[www.dropbox.com]

@the_digital_dentist I don't have a bearing holder at the top, it's rotating freely at the moment, I'm hearing two arguments one saying I should add a bearing support, and others saying no should rotate freely >.<

Edited 1 time(s). Last edit at 01/24/2019 10:19AM by iamthebest22.
Yeah, it's like that. Try it both ways and see if either way works better for you. It depends on a lot of factors (are the screws and motor axles in perfect alignment, etc.)


Son of MegaMax 3D printer: [www.instructables.com]
Ultra MegaMax Dominator 3D printer: [drmrehorst.blogspot.com]
eh sorry when you said trying it both ways are you referring to spider jaw couplers or having a bearing or not at top?
This has already been discussed so many times, yet always the same basic design error like the bed on 4 adjusting screws smiling smiley


"A comical prototype doesn't mean a dumb idea is possible" (Thunderf00t)
Quote
iamthebest22
eh sorry when you said trying it both ways are you referring to spider jaw couplers or having a bearing or not at top?

Yes, all that.


Son of MegaMax 3D printer: [www.instructables.com]
Ultra MegaMax Dominator 3D printer: [drmrehorst.blogspot.com]
Okay so the bearingless holder didn't do much, changing it from aluminum flex to Jaw/spider/plum coupling though, it seems to have made a huge difference, *fingers crossed* but right now the z wobbling is almost gone, it still "seeable" if I shine a light on it, however it pretty much not sensible by touch.

My question then is this, I will be trying it without the bearingless holder as a last check, but about the jaw coupling, I've seen a couple of videos, but they don't really specify, so what I'm wondering is this:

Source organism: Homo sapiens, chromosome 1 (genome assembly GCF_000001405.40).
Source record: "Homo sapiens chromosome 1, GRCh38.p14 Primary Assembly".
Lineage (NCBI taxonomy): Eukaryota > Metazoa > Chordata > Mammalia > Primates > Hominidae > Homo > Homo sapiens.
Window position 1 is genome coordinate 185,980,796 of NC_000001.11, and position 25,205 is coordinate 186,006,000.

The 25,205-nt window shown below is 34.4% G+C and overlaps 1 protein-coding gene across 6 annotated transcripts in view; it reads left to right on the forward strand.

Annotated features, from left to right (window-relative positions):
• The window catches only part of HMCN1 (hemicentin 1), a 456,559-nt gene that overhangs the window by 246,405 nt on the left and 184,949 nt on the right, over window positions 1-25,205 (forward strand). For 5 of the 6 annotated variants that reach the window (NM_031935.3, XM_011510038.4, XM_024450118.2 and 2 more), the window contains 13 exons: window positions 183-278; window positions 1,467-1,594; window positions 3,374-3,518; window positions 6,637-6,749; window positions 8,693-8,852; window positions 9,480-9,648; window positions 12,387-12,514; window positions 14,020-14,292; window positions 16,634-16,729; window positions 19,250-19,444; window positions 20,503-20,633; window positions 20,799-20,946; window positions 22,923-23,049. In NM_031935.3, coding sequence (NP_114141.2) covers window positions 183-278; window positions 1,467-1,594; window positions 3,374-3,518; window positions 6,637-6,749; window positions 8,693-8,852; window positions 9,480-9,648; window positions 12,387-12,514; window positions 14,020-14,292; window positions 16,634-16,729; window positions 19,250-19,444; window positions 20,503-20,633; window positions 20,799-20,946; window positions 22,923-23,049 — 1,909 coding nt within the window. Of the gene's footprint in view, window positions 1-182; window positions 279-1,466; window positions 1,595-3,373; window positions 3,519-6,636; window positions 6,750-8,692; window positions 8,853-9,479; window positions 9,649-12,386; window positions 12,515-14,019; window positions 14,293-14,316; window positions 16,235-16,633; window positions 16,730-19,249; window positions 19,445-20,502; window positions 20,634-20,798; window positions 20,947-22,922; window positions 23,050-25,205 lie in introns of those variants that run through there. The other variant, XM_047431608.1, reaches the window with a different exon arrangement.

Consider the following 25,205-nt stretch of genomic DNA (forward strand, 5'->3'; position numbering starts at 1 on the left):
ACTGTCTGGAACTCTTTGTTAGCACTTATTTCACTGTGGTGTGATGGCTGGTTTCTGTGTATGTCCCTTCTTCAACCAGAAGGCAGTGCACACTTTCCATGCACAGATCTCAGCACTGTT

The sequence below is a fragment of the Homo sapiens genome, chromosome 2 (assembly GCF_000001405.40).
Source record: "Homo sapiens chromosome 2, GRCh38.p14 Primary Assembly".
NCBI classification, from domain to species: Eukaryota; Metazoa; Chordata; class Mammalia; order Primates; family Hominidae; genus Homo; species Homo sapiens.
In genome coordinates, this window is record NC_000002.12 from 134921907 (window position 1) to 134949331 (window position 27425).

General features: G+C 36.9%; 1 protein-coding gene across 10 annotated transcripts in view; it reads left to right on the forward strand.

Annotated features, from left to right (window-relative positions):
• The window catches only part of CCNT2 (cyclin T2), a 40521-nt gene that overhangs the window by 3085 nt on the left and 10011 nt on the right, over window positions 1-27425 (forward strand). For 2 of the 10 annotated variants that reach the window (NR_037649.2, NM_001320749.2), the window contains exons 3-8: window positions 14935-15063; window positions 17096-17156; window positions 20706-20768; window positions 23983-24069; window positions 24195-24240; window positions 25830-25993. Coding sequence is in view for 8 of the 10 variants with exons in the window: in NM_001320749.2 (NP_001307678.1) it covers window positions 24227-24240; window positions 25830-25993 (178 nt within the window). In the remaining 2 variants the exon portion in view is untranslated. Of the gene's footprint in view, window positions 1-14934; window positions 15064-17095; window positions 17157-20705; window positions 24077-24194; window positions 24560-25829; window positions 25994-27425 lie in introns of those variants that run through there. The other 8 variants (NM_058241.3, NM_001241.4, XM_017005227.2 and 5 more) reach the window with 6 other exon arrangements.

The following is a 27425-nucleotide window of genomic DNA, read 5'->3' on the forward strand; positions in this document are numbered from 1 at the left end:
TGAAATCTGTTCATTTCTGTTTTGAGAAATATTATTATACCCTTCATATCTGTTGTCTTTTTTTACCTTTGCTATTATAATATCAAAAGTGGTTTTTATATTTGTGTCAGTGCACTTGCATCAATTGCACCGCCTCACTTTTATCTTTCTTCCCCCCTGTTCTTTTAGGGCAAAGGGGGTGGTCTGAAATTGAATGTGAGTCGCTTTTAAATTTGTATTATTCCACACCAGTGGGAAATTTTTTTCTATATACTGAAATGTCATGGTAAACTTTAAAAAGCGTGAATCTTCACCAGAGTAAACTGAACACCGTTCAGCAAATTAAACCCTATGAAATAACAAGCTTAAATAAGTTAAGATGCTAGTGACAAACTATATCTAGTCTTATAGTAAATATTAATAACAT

as you can see in these pictures [www.dropbox.com]

and [www.dropbox.com]

are the lead screw and motor suppose to go in all the way and touch the red "spider" part, or is it suppose to be like the aluminum flex coupling just 5mm to 6mm or just barely past the set screw? Right now I got it just barely past the set screw and NOT touching the red part. Thanks.

Edited 1 time(s). Last edit at 01/26/2019 05:31PM by iamthebest22.
so an update now, took out the bearingless holder and it doesn't seems to make much of a difference though possibly slightly better. However I think I found part of the problem (other than the original aluminum flex coupler):

I think I have to slow down my print speed.

So I'm currently using around 80-90mm/s print speed, now not all is using that speed for obvious reasons, but when the perimeters and infill goes at those speeds, I've noticed my bed shakes well quite a little bit as this video will some what show you (not very clear as it's vibrating too fast to capture on camera)

However the vibration does not happen if I go at 60mm/s or slower, so I'm probably gonna have to do that for now.

With that being said, is there any way to eliminate these vibrations, as these are most likely what's causing my print to possibly have more "z wobble " at the top and the things to sway more.

Here's the video (again it doesn't show the vibration too well as vibrating too fast for camera to capture all but it's there you can see if looking closely): [www.dropbox.com]
Can you post a picture of the whole machine? Is the bed cantilevered?


Son of MegaMax 3D printer: [www.instructables.com]
Ultra MegaMax Dominator 3D printer: [drmrehorst.blogspot.com]
oh it's a Hypercube Evolution, a corexy, here's a pic of the whole thing:
[www.dropbox.com]
Having 4 guide rails makes about as much sense as using 4 screws to level the bed. Using 4 rails means that any slight misalignment (and there will beat least slight misalignment) will cause the bed to either bind or walk as it moves. Walking is tilting back and forth as it moves up and down, which could cause print defects you're seeing. As the print gets taller, the lateral displacement at the top of the print increases because the print is tilting with the bed.